WASHINGTON — Less than a month into the Libyan conflict, NATO is running short of precision bombs, highlighting the limitations of Britain, France and other European countries in sustaining even a relatively small military action over an extended period of time, according to senior NATO and U.S. officials.
The shortage of European munitions, along with the limited number of aircraft available, has raised doubts about whether the United States can continue to avoid returning to the air campaign if Libyan leader Moammar Gadhafi hangs onto power for several more months.
U.S. strike aircraft that participated in the early stage of the operation, before the United States relinquished command to NATO and assumed what President Barack Obama called a "supporting" role, have remained in the theater "on 12-hour standby" with crews "constantly briefed on the current situation," the Washington Post reported, citing a NATO official.
So far, the NATO commander has not requested their deployment. The Post reported that several U.S. military officials said they anticipated being called back into the fight.
Opposition spokesmen in the western Libyan city of Misrata, under steady bombardment by government shelling, said Friday that Gadhafi's forces had used cluster bombs. The New York Times also reported that cluster bombs, banned by much of the world, and ground-to-ground rockets were fired into residential areas. The dangers were evident Friday at the site of an impact crater, where eight people were killed while standing in a bread line.
A spokesman for the Misrata City Council appealed for NATO to send ground troops to secure the port that is the besieged city's only remaining humanitarian lifeline.
The opposition has also repeatedly called for an increase in NATO airstrikes. The six countries conducting the air attacks, led by Britain and France, were unsuccessful at a meeting this week in Berlin in persuading more alliance members to join them.
European arsenals of laser-guided bombs, the NATO weapon of choice in the Libyan campaign, have been quickly depleted. Although the United States has significant stockpiles, its munitions do not fit on the British- and French-made planes that have flown the bulk of the missions.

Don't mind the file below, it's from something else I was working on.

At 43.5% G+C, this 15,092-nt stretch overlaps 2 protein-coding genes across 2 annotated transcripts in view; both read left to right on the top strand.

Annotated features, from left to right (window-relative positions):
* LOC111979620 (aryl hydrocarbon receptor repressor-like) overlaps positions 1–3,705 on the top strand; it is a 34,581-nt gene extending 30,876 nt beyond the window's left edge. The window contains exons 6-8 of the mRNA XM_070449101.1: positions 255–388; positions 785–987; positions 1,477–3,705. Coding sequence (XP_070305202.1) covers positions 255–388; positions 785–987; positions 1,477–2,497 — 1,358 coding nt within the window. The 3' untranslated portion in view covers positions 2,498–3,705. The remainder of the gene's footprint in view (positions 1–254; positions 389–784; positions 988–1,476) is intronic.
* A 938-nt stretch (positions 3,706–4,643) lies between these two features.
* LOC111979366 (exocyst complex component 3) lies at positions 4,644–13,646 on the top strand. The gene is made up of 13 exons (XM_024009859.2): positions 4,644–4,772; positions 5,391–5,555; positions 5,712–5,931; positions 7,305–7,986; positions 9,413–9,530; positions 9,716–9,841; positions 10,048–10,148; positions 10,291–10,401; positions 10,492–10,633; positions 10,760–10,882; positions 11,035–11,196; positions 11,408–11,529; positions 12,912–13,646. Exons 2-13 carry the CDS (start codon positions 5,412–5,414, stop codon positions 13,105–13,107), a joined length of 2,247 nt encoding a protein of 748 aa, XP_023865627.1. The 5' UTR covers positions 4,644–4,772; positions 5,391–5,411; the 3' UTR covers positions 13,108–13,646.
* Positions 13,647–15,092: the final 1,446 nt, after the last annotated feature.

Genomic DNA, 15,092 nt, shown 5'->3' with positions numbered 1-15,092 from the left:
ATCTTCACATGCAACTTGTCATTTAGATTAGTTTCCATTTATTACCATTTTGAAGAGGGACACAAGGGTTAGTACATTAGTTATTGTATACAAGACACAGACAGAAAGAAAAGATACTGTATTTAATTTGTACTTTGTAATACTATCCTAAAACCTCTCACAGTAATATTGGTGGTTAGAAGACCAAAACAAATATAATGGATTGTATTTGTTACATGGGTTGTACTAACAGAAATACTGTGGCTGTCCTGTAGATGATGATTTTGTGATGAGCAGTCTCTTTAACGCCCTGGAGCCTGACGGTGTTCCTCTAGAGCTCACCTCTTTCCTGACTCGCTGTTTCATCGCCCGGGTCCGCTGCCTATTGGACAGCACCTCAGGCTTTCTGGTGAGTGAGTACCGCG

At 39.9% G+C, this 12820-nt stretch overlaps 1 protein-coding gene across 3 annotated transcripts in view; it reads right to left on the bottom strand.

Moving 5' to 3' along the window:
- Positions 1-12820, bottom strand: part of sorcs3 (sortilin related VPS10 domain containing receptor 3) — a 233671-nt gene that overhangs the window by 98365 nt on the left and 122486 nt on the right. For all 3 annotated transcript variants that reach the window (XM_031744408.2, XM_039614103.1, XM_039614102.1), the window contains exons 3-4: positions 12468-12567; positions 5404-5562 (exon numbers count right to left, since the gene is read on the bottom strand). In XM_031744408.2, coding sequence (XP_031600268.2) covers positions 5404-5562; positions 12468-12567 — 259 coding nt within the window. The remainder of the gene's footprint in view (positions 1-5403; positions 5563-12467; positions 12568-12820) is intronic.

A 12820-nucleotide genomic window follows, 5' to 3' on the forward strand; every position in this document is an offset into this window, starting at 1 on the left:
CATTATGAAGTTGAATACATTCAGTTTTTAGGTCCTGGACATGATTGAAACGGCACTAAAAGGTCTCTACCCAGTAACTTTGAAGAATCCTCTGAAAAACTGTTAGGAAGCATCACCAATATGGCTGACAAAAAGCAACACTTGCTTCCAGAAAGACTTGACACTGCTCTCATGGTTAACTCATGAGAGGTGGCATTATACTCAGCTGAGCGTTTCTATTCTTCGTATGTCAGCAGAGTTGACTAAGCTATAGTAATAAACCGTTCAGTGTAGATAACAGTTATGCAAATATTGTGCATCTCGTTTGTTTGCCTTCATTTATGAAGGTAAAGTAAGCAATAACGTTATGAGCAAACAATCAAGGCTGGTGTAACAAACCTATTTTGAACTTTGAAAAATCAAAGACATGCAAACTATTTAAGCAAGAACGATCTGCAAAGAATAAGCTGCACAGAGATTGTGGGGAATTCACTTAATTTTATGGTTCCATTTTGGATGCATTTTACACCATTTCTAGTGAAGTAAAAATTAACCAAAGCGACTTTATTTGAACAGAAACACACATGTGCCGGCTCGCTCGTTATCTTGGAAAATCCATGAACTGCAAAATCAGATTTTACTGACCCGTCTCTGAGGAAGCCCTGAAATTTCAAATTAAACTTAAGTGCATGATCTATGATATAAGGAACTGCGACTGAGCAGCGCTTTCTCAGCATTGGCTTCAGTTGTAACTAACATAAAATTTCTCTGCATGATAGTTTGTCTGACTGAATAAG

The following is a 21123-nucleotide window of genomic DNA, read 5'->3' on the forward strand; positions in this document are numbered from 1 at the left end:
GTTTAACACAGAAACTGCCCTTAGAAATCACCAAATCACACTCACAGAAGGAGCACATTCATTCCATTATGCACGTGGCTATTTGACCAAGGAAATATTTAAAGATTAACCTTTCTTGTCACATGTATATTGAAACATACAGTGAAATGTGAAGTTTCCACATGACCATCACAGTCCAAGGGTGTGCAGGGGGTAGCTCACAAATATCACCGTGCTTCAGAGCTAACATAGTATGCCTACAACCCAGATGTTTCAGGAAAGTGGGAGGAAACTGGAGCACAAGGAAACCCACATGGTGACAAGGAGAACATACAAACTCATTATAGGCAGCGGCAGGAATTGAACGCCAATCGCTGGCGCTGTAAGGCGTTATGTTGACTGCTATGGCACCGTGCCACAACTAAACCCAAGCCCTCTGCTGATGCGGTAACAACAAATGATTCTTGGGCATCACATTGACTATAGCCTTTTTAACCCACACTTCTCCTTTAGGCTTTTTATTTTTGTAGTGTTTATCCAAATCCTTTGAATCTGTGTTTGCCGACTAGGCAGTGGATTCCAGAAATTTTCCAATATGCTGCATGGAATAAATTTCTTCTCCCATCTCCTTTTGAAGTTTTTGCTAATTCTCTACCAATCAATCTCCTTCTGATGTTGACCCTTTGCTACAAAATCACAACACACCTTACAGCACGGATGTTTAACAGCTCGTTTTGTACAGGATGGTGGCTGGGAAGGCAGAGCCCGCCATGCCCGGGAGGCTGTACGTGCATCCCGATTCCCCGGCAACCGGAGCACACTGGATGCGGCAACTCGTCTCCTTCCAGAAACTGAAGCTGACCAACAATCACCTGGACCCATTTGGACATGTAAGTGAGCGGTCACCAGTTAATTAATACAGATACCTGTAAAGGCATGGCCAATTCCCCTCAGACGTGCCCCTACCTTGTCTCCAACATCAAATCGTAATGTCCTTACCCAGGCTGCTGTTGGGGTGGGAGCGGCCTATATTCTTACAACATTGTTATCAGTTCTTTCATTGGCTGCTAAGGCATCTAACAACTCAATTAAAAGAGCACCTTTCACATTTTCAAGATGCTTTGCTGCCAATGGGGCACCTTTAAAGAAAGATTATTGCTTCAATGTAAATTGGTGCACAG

Britain and France have each contributed about 20 strike aircraft to the campaign. Belgium, Norway, Denmark and Canada have each contributed six, all of them U.S.-manufactured and compatible with U.S. weaponry.
Since the end of March, more than 800 strike missions have been flown, with U.S. aircraft conducting only three, targeting static Libyan air defense installations. The United States still conducts about 25 percent of the overall sorties over Libya, largely intelligence, jamming and refueling missions.
Other NATO countries, along with the United Arab Emirates, Qatar and Jordan, have contributed planes to enforcing a no-fly zone over Libya to prevent Gadhafi's use of air power, but so far have declined to participate in the strike missions.
After the Berlin meeting, NATO Secretary General Anders Fogh Rassmussen said that 10 more aircraft were needed and that he was confident they would be supplied.
But with Gadhafi's forces and the rebel army locked in a stalemate, Obama has resisted calls to move U.S. warplanes back into a leading role.
Sen. John McCain, R-Ariz., and others have called on Obama to redeploy U.S. AC-130 gunships, which are considered more effective over populated areas.
Libya "has not been a very big war. If the Europeans would run out of these munitions this early in such a small operation, you have to wonder what kind of war they were planning on fighting," said John Pike, director of GlobalSecurity.org, a defense think tank.